GREEN BAY, Wis. – Quay Walker could change the way the Green Bay Packers play defense.
Last season, Joe Barry’s first as coordinator, the Packers lined up with six-plus defensive backs on 24.0 percent of their defensive snaps. That was the sixth-highest rate in the NFL, according to Sports Info Solutions. While that was down sharply from the Mike Pettine era – No. 1-ranked dime rates of 49.9 percent in 2019 and 48.8 percent in 2020 – that’s still a lot of light-in-the-box snaps.
Not to mention a lot of light-on-the-scale snaps.
The addition of Walker, the first of Green Bay’s first-round draft picks, could mean two things for the defense so long as he can use his uncommon combination of height (6-foot-3 3/4) and athletic ability (4.52 in the 40) to play coverage.
First, it’s not that Barry – and Pettine before him – hates linebackers. Rather, their reliance on using six-plus defensive backs comes from the realization that a defense is much more likely to lose games via the passing game and that below-average athletes at linebacker will be destroyed in today’s matchups-driven NFL.
Walker has the size of a linebacker and the speed of a safety to perhaps counteract cat-quick running backs and athletic tight ends. He showed that ability during the rookie camp with an interception during the first practice.
“It’s always better to be bigger and faster and stronger, all those kinds of things,” position coach Kirk Olivadotti said on Wednesday. “It was nice to see that he could catch, because you know not all linebackers can catch real well. So, that part of it was nice to see. We’ll see exactly where he’s at. I’ll be honest with you, when you look at him on film, he does some really good things athletically and does go after the ball and can make some things happen.”
Second, using All-Pro linebacker De’Vondre Campbell and Walker in a tandem will provide more bulk and toughness than pairing Campbell and a safety.
The tale of the tape makes that obvious. Walker measured 6-foot-3 3/4 and 241 pounds at the Scouting Combine. Last year, safety Henry Black spent most of the season as the team’s sixth defensive back in those dime packages. Before the 2020 draft, he measured 5-foot-11 3/4 and 206 pounds and ran his 40 in 4.54 seconds. So, Walker beat Black by 4 inches, 35 pounds and 0.02 seconds.
That’s a lot of additional size to keep on the field, and that could improve the run defense. When Black was on the field last season, the Packers allowed 5.01 yards per running play, according to league data. As a unit, they allowed 4.70 yards per carry – a 0.31-yard difference. In 2020, safety Will Redmond handled the sixth-DB duties. The team allowed 5.31 yards per carry when he was on the field compared to 4.55 yards overall – a 0.78-yard difference.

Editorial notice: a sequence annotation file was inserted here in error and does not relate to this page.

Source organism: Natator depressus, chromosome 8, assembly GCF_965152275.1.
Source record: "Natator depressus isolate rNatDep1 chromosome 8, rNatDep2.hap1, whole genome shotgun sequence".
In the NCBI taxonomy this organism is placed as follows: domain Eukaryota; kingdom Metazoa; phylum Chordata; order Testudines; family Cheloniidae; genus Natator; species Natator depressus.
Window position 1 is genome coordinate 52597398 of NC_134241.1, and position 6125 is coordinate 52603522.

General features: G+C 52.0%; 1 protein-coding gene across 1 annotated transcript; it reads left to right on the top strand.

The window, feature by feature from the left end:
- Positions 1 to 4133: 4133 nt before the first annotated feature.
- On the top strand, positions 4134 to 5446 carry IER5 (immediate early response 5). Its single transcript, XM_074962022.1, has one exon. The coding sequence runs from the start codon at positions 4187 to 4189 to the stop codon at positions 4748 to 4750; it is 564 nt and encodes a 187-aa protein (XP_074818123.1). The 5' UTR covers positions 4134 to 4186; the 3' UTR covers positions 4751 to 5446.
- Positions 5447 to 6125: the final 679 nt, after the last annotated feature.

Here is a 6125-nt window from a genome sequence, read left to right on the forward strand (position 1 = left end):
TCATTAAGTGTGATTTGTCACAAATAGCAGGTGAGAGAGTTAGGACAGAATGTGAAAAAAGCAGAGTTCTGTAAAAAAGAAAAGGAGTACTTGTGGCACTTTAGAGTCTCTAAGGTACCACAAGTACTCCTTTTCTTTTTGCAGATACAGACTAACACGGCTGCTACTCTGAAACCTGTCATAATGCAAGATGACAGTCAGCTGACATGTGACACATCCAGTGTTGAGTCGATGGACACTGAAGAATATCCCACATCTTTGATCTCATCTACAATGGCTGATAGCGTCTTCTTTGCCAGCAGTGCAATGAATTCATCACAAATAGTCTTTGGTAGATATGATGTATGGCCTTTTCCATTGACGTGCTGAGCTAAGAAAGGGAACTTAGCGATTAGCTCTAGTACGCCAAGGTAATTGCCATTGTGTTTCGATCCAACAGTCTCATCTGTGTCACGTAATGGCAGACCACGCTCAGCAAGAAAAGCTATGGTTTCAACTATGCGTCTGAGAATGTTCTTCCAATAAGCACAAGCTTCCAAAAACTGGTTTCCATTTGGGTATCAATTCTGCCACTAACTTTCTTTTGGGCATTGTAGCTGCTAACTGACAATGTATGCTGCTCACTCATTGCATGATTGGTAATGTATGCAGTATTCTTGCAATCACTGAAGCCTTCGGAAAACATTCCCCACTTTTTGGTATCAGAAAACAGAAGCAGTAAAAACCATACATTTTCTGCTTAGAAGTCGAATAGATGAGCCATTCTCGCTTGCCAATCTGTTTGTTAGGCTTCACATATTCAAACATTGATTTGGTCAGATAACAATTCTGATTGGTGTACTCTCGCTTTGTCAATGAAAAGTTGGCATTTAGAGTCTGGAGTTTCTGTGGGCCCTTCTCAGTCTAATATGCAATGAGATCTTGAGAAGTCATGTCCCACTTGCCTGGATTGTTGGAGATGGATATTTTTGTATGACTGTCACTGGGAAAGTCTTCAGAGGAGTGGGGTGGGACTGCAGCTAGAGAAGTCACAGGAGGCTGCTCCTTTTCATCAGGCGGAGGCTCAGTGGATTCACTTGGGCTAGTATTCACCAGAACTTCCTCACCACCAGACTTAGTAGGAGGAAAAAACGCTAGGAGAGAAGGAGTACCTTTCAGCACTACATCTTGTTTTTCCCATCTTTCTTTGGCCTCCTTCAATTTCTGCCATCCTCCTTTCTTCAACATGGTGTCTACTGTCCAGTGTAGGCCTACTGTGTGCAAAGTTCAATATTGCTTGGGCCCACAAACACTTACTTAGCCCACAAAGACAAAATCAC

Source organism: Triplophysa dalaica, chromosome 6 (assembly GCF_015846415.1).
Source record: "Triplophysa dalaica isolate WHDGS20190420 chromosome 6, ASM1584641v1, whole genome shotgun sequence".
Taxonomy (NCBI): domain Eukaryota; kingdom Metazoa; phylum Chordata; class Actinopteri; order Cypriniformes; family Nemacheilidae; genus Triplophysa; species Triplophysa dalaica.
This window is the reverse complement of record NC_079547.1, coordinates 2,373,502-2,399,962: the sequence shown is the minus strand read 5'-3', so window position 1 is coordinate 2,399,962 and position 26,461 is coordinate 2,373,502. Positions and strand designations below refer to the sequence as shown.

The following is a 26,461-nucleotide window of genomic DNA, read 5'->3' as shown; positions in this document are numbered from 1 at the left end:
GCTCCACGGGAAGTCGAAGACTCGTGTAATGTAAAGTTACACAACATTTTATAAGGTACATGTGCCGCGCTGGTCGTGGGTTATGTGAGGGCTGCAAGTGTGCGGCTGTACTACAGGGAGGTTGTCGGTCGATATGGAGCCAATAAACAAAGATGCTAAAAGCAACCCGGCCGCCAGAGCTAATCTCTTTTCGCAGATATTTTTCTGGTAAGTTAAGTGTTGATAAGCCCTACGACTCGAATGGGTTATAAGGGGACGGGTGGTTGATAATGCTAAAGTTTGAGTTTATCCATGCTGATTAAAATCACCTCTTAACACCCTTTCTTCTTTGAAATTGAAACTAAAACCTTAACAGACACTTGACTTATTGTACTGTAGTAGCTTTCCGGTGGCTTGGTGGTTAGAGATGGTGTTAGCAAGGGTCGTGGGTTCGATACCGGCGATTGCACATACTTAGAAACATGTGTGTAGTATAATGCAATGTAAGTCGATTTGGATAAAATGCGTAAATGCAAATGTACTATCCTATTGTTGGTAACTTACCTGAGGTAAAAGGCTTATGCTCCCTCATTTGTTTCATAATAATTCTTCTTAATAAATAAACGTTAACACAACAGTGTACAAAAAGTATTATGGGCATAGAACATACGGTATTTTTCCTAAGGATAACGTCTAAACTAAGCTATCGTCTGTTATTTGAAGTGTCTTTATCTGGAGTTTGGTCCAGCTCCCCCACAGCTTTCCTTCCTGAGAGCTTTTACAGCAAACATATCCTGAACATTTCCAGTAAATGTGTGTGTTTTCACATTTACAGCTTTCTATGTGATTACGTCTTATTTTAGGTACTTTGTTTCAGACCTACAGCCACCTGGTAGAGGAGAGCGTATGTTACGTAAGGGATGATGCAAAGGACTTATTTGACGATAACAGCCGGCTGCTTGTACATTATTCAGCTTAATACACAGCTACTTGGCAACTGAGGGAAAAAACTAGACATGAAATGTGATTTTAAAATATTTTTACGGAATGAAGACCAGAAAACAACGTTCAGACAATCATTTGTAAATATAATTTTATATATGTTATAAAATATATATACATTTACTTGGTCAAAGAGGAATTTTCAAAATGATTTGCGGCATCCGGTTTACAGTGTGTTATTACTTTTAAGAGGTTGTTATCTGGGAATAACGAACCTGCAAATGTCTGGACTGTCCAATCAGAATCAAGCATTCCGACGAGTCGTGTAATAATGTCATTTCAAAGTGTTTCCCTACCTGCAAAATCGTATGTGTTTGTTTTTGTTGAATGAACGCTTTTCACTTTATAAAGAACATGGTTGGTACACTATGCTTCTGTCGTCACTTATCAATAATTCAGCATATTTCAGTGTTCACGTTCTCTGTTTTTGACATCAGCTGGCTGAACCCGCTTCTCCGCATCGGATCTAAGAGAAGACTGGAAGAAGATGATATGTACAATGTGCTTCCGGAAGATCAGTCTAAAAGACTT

One reason why the Tampa Bay Buccaneers’ defense is so good is because they have an elite off-the-ball tandem at linebacker with Devin White and Lavonte David. With a top-flight duo of three-down players, the Bucs played dime only 2.0 percent of the time. Because they could play traditional defensive packages almost exclusively, they finished seventh in yards allowed per play in 2021 and sixth in 2020.
Simply put, it’s just a different game when the linebackers are sturdy enough to stop the run but athletic enough to stop the pass. The defensive coordinator doesn’t have to compromise by choosing one defensive package over another.
“It’s a production-based league,” Barry said on Tuesday. “Guys have to be in position to make plays. You look at what that did for our defense last year with Dre, and that’s what Quay [provided]. If you watch any Georgia football game last year, it’s hard not to see ‘7’ flying around making plays. He has that ability. He has that skill-set and I think he has the mindset of what you want when you talk about if you can surround yourself with a bunch of guys who love football, good things are going to happen, and Quay loves ball.”
Of course, it is all projection at this point. Walker was a one-year starter at Georgia who didn’t intercept a pass or force a fumble as a senior. He wasn’t even an all-conference performer.
The path to turning potential into production will start at OTAs next week.
“We’re at the baby steps of this whole thing,” Olivadotti said. “We obviously have a plan. You don’t take somebody at that pick (if you don’t). We’ll see how the whole thing works out but I’m excited about it. I’m excited, first of all, that he’s come in and just been the way that he is, just looking to work and trying to get things done and trying to figure things out. He’s trying to get things to slow down on him. I think he’ll probably tell you that right now. He’s got things going pretty quick for him right now.”